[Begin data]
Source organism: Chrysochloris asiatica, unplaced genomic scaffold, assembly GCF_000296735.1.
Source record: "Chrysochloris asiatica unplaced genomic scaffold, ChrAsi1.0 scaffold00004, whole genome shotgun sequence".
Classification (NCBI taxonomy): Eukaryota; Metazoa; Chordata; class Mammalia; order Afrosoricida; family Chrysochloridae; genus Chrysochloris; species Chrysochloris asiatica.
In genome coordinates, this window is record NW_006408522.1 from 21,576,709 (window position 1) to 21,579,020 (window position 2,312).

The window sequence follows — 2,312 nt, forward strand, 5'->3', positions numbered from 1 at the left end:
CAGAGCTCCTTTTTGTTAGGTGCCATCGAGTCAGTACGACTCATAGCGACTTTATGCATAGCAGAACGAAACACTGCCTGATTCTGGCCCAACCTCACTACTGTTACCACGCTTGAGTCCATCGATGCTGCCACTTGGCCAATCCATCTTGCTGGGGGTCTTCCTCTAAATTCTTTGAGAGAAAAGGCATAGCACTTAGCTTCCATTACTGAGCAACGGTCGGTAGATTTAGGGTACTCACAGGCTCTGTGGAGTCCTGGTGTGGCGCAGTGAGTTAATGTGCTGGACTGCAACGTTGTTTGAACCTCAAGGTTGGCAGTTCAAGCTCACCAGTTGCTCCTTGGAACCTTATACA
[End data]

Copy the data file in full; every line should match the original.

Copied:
Source organism: Chrysochloris asiatica, unplaced genomic scaffold, assembly GCF_000296735.1.
Source record: "Chrysochloris asiatica unplaced genomic scaffold, ChrAsi1.0 scaffold00004, whole genome shotgun sequence".
Classification (NCBI taxonomy): Eukaryota; Metazoa; Chordata; class Mammalia; order Afrosoricida; family Chrysochloridae; genus Chrysochloris; species Chrysochloris asiatica.
In genome coordinates, this window is record NW_006408522.1 from 21,576,709 (window position 1) to 21,579,020 (window position 2,312).

The window sequence follows — 2,312 nt, forward strand, 5'->3', positions numbered from 1 at the left end:
CAGAGCTCCTTTTTGTTAGGTGCCATCGAGTCAGTACGACTCATAGCGACTTTATGCATAGCAGAACGAAACACTGCCTGATTCTGGCCCAACCTCACTACTGTTACCACGCTTGAGTCCATCGATGCTGCCACTTGGCCAATCCATCTTGCTGGGGGTCTTCCTCTAAATTCTTTGAGAGAAAAGGCATAGCACTTAGCTTCCATTACTGAGCAACGGTCGGTAGATTTAGGGTACTCACAGGCTCTGTGGAGTCCTGGTGTGGCGCAGTGAGTTAATGTGCTGGACTGCAACGTTGTTTGAACCTCAAGGTTGGCAGTTCAAGCTCACCAGTTGCTCCTTGGAACCTTATACA